How to network
How to network? We all know the old adage that says: “It’s not what you know but who you know”.
Our network is an invaluable asset, especially in the professional world. After all, your network is your net worth. An ever-growing list of contacts is crucial. It is an imperative skill to mingle with colleagues, fit into a group of strangers, meet clients and master the art of conversation. This is why it is so important to learn how to network.
There are now more and more opportunities to build relationships –online and offline. If building a network has for example slowly evolved with the rise of social networks, a face-to-face networking is still unavoidable.
Imagine going to a networking event. We all hate entering a room where we know absolutely no one.
- How to approach people?
- How to keep the conversation going?
- How to feel more at ease in networking events?
- How to broaden your networks?
There are no real step-by-step guidelines on how to network. Each situation is different and every person has their own personality. But one thing we can say is that it’s better to network as often as possible, adapt to the situation, and slowly get better at handling social gatherings.
So what usually happens when we network?
During any networking events, most of us end up with the following situations:
- We sit in a corner, enjoying our food and then we walk away without having talked to anyone.
- Sometimes we have a deep conversation but it doesn’t really bring us any value.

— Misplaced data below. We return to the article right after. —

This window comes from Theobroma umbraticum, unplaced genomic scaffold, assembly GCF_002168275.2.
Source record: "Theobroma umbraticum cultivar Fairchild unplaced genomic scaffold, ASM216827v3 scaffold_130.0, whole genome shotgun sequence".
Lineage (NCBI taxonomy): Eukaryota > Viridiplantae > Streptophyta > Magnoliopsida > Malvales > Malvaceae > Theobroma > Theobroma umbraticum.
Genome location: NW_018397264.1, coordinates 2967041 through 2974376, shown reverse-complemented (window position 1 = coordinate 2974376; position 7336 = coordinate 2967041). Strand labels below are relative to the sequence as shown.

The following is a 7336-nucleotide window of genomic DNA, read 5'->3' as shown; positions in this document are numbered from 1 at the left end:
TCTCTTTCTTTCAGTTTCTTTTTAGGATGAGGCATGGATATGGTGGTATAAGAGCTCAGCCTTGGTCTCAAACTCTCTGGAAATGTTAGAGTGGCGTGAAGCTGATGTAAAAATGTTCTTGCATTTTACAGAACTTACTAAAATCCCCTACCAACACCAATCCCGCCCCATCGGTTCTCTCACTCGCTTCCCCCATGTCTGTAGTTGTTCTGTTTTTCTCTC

- And finally, we spend our whole time with friends we already know and often see.
None of the previous situations broadened our network. Remember that these events were created to get to meet new people. Knowing how to network effectively opens new doors for us.
How to network: reciprocity rule by Robert Cialdini
Reciprocity governs our society. It really is a tangible social norm. Reciprocity refers to our natural behavior of returning a favor when someone grants us one. Otherwise, we might be seen as a taker, profiteer and selfish. We even risk rejection from society as we are categorized as egoistic.
The rule is simple: if I do you one favor, you owe me another one. It is such a deeply ingrained behavior that we accept it as normal.
We force ourselves to pay our debts and it is considered normal to feel “indebted” when someone gives us something. Therefore, it can be used in influence.
Applied to networking, a potential collaborator may agree to meet you again if you invite that person for lunch or for a coffee.
When we understand reciprocity, we also know that “there is no such thing as something for nothing”. Young enthusiastic people think that an experienced entrepreneur will help them for free. But oftentimes, we must ask ourselves “what we should give in return” Only then would you have a chance to get the entrepreneur’s attention.
Give and take by Adam Grants
In his book “Give and take”, Adam Grant suggests that “Every time we interact with another person at work, we have a choice to make: do we try to claim as much value as we can, or do we contribute value without worrying about what we receive in return?”
Grant highlights 3 categories of people based on that choice.
– We have “takers” who are the people who try to get value as much as possible”.
– Then we have “givers” who are the opposite. These are people who don’t always speculate what’s in it for them.
– Most of us are however “matchers” as we constantly monitor a right balance between giving and taking. Matchers help others but also make sure that it’s a fair exchange.
Adam Grant later supports that the most successful people are givers. Giving can be a powerful strategy as long as we don’t give freely, all the time, risking a burn out. The point is to give deliberately in a sensible, subtle and intentional way.
In a nutshell, good guys don’t always finish last. If we sometimes apprehend giving too much during a networking event, just remember that giving leads to success.
The secret on how to network: Awaken the dormant tie